Raoul Island is nearly 1000 kilometres northeast of New Zealand. For this Christmas Day 1988 report, TV One's Kurt Sanders paid a visit to the four-person NZ meteorological team serving there (plus Smelly the dog — “the unchallenged King of the Kermadecs”). Sanders follows future One News weather presenter Karen Olsen (then Karen Fisher) as she milks the cow, and heads through the nikau to take readings in the crater of Raoul’s active volcano. The uniquely-evolved island is now the Department of Conservation's most remote reserve.
Auckland Zoo carnivore keeper Trent Barclay first appeared on screen in Greenstone TV’s long-running The Zoo, where his passion for cats made him a viewer favourite. This spin-off series sees Barclay get up close with lions in South Africa, in their natural environment. The opening episode is a visit to Rhino & Lion Nature Reserve, west of Johannesburg. In the wild he encounters cape buffalo and lions; in enclosures he walks some feisty royal bengal tigers ("it's like taking a mobile meat mincer for a walk") and babysits deceptively cute newborn white lion cubs.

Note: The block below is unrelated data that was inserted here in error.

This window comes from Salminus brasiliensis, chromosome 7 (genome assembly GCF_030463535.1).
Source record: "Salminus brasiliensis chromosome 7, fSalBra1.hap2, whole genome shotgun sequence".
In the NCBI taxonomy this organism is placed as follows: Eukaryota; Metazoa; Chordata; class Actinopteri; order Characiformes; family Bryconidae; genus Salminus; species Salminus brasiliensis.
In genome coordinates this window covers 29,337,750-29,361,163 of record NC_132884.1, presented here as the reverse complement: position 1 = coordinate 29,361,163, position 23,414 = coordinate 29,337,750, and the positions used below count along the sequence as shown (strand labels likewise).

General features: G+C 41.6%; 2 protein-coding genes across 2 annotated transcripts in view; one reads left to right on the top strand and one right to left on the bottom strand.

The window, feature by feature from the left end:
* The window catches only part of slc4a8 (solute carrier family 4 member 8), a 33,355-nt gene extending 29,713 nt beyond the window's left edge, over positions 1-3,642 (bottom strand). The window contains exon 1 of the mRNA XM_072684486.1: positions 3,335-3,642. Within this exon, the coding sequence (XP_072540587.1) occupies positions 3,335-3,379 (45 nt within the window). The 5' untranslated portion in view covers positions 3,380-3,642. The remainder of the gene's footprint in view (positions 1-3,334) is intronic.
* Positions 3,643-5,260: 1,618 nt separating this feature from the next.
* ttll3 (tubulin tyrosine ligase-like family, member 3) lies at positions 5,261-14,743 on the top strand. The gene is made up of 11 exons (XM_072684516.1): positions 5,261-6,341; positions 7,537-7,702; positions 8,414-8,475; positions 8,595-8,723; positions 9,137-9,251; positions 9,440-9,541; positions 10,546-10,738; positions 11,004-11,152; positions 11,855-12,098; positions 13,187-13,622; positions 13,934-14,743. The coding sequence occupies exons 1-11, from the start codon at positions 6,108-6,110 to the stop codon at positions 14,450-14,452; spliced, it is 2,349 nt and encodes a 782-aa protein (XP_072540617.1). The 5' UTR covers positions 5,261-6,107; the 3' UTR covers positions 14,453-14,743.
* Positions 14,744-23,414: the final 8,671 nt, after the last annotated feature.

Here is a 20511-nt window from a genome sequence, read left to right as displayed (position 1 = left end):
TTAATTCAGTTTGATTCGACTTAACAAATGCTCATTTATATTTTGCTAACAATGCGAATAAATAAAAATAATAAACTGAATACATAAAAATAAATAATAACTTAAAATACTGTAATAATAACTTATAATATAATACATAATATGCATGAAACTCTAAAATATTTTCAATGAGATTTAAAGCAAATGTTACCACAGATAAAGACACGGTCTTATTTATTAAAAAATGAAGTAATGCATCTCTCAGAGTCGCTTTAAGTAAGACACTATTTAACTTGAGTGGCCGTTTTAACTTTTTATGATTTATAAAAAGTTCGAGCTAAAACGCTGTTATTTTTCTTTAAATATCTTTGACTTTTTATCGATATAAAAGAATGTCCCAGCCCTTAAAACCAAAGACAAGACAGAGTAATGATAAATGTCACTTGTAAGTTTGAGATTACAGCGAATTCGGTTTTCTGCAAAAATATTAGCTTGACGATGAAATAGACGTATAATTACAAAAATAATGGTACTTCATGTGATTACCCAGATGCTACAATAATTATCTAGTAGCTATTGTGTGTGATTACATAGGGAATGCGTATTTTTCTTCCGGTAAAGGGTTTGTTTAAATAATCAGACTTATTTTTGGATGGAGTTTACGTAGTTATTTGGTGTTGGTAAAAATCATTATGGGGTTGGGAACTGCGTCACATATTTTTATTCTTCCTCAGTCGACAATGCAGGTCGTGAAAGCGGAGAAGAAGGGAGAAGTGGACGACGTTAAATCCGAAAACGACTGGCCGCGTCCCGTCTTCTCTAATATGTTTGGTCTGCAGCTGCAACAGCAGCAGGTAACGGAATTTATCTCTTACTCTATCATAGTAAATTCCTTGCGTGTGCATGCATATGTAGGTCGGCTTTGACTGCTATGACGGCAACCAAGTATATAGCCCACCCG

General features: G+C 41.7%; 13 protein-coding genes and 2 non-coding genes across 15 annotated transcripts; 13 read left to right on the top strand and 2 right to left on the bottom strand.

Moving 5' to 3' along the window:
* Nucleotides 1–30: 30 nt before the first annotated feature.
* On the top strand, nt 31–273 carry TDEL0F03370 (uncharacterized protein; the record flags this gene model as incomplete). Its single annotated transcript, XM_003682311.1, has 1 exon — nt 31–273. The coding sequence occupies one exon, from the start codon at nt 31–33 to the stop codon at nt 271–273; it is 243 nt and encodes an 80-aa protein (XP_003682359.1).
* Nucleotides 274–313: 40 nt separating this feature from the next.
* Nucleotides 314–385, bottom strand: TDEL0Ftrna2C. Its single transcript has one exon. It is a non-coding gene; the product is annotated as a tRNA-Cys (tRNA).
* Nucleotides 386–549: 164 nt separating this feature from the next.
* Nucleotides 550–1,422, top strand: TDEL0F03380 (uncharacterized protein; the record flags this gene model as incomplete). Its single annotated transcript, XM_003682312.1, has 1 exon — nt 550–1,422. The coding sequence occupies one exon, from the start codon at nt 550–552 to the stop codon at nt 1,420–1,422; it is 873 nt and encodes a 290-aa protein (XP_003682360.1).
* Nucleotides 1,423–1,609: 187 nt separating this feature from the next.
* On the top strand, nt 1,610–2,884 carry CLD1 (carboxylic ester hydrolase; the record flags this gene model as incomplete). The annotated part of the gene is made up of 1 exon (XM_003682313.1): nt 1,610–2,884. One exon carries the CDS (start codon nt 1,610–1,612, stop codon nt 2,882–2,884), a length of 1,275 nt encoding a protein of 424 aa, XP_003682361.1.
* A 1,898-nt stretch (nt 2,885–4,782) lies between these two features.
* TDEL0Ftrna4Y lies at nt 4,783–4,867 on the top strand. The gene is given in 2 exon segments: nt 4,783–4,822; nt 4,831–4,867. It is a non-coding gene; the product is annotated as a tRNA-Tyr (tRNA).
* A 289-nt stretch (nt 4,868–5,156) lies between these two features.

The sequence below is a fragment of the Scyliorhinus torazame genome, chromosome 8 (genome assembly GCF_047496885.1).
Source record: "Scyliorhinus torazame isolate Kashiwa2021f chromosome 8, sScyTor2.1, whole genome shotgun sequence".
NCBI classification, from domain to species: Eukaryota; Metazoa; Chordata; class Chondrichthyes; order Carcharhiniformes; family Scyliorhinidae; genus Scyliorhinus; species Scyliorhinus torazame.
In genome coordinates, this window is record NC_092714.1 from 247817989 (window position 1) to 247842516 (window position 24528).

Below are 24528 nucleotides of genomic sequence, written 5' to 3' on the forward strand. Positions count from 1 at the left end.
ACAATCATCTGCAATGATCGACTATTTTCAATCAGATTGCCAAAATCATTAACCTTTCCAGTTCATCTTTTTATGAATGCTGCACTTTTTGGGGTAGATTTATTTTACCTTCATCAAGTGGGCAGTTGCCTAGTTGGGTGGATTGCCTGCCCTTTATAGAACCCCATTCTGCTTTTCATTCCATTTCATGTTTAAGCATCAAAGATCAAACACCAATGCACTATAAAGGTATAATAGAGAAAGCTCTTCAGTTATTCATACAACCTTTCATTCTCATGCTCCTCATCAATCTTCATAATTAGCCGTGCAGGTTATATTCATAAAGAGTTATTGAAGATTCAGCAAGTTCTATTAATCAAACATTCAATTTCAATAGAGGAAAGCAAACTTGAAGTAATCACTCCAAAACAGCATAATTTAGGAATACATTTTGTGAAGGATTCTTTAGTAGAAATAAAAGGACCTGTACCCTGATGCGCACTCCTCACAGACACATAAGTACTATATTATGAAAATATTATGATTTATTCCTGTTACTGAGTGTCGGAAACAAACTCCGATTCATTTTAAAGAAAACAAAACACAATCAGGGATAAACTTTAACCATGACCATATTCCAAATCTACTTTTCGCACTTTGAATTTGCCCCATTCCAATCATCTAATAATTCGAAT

Michael Scott-Smith’s four decade career as a producer/director spans everything from Compass and Close to Home to Crime Watch. In the 1970s Scott-Smith helped open the doors of television to many of the decade's emerging independent filmmakers. In 1975 he was named head of drama for TV1, overseeing a rush of new production, before stints in information programmes and back at the production coal face.
Mitchell Manuel burst onto the small screen in Mike Walker's 1981 bros-in-borstal drama Kingi's Story, playing the title role of a petty thief. Manuel followed it with acting and writing credits for acclaimed feature Kingpin (1985) and tele-movie Mark II (1986) — for which he won critical praise, and a best acting award.
Trailblazing broadcaster Shirley Maddock, ONZM, was making and presenting television in 1960, when the medium first began in New Zealand. After doing theatre in London and radio in New York, she went on to produce and present a series of documentaries in her homeland, and wrote a bestselling book to accompany 1964 series Islands of the Gulf. Maddock passed away on 10 October 2001. She was 72.